Building Personal Resilience in Twelve Steps

“May 18th to May 24th is Mental Health Awareness Week in the UK – this year’s theme is kindness” – Jayne Carrington, Author

I’ve written about this topic countless times in my professional life, but never in my wildest dreams would I ever imagine using phrases such as social distancing, global pandemic, lockdown, government job retention scheme (furlough) but these are the new norms and inevitably we may well experience considerable stress as we seek to adapt.

You will probably know the two alternatives fight or flight as the body’s stress response first identified in our prehistoric ancestors faced with the sabre-tooth tiger - “do I stay and be eaten, or do I run for my life?”. Stress gives us a jolt of adrenaline to make us decide to act quickly but comes at a biological price - the constant rush of the hormones adrenaline and cortisol that sap our energy over the long-term and damage and reduce our immune system. So, whilst a limited amount of stress at work or in general life can contribute positively, high levels of stress from many sources and over a prolonged period can seriously affect our wellbeing and critically impact on our physical as well as mental health.

The current global coronavirus crisis has created a perfect storm of factors that can negatively weaken our physical and emotional resilience. The need to accept very sudden and very dramatic changes, economic and work uncertainty, wholesale adjustment to our routines, decreased social and familial contact, and the risk of social and emotional isolation, will be experienced by so many of us during the next few months. We feel out of control of our own destiny as well as fearful for the health and welfare of those we love.

It is in the toughest of times that our need for resilience is greatest, of course, but it is also true that we can and do find coping resources deep within us that can see us through. What we do need to do, however, is look out for the “warning signs” or “tipping point” in ourselves and in those we know to ensure that we manage stress to build our personal resilience.

For each of us those warning signs and our “tipping point” will be different. So, it is important to think about the signs or symptoms that indicate that you or those around you are reaching your limits. Know your personal tipping point and read those signs - just as you would read the warning signs on a car dashboard.

Perhaps the signs are physical - tiredness, headaches, lethargic, neck or shoulder aches, chest pains, or even an upset tummy. You may find it harder to sleep at night or become irritable, aggressive, impatient and snappy, being tearful, unable to concentrate. Relationships may seem to be on edge and mood swings seem to be too frequent and too extreme.

Knowing the thing/s that cause us stress is the first step in confronting and managing them. These can then be nipped in the bud before they become major problems. What we want to avoid is bad coping habits developing such as drinking too much caffeine or alcohol, skipping meals or not getting any physical activity.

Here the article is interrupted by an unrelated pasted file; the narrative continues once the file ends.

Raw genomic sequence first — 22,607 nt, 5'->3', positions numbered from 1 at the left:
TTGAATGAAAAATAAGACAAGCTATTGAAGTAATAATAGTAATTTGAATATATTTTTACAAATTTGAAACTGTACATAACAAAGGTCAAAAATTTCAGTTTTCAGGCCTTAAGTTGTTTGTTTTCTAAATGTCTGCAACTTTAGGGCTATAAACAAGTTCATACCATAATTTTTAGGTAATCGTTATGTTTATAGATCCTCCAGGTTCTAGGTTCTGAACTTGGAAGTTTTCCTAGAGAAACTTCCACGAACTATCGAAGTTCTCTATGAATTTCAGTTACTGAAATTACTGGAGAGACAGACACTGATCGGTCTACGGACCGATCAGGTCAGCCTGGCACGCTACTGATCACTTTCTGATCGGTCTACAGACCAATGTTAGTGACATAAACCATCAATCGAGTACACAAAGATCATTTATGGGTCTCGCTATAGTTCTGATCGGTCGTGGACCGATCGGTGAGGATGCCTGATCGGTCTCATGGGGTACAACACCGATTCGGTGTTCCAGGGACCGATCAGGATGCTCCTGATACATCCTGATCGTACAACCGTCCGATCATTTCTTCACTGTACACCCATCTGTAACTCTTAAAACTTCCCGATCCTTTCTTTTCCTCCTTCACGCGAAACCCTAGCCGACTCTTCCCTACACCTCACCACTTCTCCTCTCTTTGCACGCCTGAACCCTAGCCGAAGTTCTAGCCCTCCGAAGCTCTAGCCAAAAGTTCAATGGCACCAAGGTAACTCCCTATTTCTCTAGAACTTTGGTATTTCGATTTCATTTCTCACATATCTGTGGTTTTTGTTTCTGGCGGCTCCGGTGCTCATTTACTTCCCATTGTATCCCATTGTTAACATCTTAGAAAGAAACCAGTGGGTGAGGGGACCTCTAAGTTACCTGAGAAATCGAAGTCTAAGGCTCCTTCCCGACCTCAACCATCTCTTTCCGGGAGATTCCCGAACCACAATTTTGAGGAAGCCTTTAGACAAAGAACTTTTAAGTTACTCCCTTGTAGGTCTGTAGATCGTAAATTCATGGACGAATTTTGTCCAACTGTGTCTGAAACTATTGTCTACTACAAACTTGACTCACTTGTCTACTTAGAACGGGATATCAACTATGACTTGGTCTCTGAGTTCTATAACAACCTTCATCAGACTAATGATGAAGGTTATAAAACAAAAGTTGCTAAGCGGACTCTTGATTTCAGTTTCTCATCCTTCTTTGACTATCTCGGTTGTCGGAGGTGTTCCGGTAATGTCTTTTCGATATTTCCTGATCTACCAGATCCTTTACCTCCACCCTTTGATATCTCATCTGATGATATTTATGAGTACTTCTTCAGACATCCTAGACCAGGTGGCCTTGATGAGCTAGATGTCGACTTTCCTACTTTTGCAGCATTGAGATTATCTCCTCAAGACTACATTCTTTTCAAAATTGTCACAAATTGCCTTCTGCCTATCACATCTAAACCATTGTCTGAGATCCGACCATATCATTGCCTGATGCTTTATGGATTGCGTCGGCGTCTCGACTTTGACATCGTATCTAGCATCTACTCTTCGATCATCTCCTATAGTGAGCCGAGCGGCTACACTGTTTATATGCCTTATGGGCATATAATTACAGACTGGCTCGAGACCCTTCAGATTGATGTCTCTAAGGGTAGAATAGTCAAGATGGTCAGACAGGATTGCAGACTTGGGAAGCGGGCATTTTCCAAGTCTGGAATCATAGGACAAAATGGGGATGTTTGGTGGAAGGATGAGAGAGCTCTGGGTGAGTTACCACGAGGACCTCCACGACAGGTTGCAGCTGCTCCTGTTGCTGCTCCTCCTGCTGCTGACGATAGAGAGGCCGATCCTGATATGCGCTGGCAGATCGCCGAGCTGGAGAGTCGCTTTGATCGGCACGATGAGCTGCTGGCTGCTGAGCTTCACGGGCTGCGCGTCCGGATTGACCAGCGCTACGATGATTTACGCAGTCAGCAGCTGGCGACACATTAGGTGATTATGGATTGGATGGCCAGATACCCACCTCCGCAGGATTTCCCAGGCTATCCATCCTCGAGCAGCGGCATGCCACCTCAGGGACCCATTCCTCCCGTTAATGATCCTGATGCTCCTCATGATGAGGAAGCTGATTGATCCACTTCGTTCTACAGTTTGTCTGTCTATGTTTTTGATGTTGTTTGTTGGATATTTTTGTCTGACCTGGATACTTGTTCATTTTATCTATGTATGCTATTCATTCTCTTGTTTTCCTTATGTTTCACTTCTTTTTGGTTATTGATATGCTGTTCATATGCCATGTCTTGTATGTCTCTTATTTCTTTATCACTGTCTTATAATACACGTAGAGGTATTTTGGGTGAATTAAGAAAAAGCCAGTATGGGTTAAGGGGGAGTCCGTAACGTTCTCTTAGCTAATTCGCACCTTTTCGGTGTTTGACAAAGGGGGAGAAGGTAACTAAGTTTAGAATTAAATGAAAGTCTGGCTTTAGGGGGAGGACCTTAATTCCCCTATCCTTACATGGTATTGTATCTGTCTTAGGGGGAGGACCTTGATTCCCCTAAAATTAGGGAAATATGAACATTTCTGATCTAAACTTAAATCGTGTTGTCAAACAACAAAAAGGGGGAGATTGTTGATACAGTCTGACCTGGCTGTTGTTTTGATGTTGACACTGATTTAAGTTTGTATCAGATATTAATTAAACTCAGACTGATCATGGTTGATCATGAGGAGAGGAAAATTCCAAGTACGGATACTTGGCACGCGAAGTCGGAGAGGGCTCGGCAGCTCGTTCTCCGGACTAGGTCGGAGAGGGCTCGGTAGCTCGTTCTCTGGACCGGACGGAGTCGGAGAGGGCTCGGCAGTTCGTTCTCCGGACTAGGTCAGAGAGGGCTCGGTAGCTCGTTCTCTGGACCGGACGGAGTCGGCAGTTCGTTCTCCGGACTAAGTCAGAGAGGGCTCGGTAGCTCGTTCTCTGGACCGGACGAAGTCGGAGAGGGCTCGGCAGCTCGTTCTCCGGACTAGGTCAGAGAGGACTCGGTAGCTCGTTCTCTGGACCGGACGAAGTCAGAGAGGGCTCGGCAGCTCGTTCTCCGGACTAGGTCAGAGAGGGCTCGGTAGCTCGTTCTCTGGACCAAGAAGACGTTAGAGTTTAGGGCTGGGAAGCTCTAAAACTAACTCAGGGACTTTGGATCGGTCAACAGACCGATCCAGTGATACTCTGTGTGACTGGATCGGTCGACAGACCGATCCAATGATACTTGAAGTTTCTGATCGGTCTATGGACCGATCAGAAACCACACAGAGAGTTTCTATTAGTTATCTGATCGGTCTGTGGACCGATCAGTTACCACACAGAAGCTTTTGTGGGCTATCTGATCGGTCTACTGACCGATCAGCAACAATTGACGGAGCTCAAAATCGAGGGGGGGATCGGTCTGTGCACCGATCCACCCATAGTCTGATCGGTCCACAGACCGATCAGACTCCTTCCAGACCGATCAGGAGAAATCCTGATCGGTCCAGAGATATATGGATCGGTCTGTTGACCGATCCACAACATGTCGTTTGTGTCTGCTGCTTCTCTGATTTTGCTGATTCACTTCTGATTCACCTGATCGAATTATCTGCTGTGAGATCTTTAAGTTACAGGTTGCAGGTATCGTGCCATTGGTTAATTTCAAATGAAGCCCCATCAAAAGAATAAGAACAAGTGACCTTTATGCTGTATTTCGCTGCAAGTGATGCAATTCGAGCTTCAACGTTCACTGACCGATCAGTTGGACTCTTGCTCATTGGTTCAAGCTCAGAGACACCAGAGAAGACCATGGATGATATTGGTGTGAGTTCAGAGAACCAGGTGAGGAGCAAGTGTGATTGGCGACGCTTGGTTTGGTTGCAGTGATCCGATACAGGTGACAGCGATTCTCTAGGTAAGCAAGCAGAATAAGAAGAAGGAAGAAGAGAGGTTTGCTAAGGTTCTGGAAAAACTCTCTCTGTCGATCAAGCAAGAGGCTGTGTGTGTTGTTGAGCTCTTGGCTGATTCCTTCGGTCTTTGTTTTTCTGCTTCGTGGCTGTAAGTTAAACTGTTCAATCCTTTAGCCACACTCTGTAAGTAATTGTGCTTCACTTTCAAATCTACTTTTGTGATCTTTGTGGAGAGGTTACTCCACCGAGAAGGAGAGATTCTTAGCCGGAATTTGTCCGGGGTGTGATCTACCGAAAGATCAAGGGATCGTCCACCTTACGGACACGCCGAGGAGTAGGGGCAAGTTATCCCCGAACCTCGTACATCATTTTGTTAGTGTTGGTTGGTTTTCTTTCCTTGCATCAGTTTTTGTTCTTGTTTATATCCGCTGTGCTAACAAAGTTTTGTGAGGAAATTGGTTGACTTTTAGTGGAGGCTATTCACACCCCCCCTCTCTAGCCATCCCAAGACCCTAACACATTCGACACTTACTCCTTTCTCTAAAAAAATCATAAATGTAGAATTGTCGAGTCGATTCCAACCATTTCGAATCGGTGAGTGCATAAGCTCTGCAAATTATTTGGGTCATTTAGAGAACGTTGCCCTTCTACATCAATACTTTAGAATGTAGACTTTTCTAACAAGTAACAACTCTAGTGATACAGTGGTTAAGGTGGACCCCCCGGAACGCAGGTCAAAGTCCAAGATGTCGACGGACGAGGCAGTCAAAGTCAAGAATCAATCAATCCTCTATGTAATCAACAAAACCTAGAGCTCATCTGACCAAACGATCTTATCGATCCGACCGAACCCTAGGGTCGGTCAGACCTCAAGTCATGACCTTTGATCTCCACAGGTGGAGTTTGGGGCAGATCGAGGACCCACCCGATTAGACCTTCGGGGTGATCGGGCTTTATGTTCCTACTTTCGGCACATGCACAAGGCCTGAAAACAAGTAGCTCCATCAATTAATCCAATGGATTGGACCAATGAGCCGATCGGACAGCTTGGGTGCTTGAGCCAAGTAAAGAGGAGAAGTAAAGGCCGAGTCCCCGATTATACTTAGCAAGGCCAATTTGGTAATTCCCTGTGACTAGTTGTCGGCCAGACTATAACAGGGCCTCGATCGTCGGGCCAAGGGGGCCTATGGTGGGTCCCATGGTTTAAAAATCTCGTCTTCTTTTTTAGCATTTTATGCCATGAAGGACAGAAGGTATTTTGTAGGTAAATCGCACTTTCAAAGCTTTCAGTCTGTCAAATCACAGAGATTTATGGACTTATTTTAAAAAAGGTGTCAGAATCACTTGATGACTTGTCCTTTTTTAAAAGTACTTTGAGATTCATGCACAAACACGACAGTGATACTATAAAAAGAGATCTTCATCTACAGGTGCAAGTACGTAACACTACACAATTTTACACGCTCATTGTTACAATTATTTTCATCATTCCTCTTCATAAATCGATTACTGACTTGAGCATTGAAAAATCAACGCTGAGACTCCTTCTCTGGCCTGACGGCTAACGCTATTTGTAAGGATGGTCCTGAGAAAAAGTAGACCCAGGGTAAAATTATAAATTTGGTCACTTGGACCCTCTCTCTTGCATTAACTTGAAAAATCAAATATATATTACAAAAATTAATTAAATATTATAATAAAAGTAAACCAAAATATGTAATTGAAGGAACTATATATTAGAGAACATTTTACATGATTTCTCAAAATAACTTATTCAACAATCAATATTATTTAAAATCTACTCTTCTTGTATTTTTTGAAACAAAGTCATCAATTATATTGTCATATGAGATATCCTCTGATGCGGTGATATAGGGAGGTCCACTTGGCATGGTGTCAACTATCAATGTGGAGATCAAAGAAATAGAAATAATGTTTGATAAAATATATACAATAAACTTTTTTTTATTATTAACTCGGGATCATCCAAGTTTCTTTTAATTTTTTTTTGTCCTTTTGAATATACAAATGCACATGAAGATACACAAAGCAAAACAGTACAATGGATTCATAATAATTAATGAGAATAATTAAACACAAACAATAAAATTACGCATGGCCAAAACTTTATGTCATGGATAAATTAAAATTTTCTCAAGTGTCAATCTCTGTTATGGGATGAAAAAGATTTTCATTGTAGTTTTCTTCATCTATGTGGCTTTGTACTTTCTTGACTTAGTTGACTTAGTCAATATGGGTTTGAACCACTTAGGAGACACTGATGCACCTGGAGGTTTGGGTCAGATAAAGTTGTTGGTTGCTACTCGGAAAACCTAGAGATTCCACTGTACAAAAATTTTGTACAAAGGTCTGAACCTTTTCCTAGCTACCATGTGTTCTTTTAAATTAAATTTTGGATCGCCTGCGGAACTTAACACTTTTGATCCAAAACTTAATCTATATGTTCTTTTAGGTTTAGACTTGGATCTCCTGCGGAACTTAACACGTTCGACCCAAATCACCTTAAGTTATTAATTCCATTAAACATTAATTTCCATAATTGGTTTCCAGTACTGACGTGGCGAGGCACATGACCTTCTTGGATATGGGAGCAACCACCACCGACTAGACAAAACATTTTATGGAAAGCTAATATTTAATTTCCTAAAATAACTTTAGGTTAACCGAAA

How you “nip things in the bud” is up to you. Self-help books abound, recommending everything from aromatherapy to a good walk, from mindfulness to dancing or singing, from talking things through with someone to quiet time. We all have different ways in which we can respond. The key is to spot your tipping point and then take whatever preventative action you can to ensure it does not lead to ill-health and burnout.

This week take a moment to focus on the things that make you feel stressed, factors that give rise to some of the negative feelings/symptoms we touched on earlier. If you know that you, or those around you, are about to go through a potentially very stressful time then think through now what actions you can take to lessen the risk and minimize the damage. You will feel more in control both because you are more aware of the tipping point ahead, and because you have thought of some ways to respond.

Write down the potential stress tipping points in one column. Alongside in the next column write down the actions you could take to prevent or reduce the risk of stress.

Don’t forget that you can reach out to others. There are also many helplines available, or ring someone in your trusted network. People are pleased to be able to help and indeed you will also be able to support others when they call on you for assistance.

Resilience is very much about self-awareness, believing in yourself and drawing on your personal resources. It’s about maintaining your strength for the future, not merely coping with the present. And understanding your tipping point goes a long way to preventing a breaking point.

Up next Step 6: Positive Thinking


About the Author: UnitedHealthcare Global has chosen to work with Jayne Carrington, Health & Wellbeing Consultant & Executive Coach who is the author of this 12 Step Resilience Programme. 

Jayne has over 30 years of leadership and management experience to draw on, 20 years at Board level, and her consulting and coaching & mentoring approach is based on a wide range of professional roles and achievements, personal resilience and life-long learning. Formally trained at the Oxford School of Coaching & Mentoring, Jayne is a fully qualified Coach and Mentor. She has grown two major companies in the mental health and corporate wellbeing sectors and brought innovative solutions through to prominent national and international exposure, including working with the World Economic Forum and Business in the Community. Jayne has contributed to several articles, toolkits, speaking engagements along with other resources to support in the promotion of employee health and wellbeing.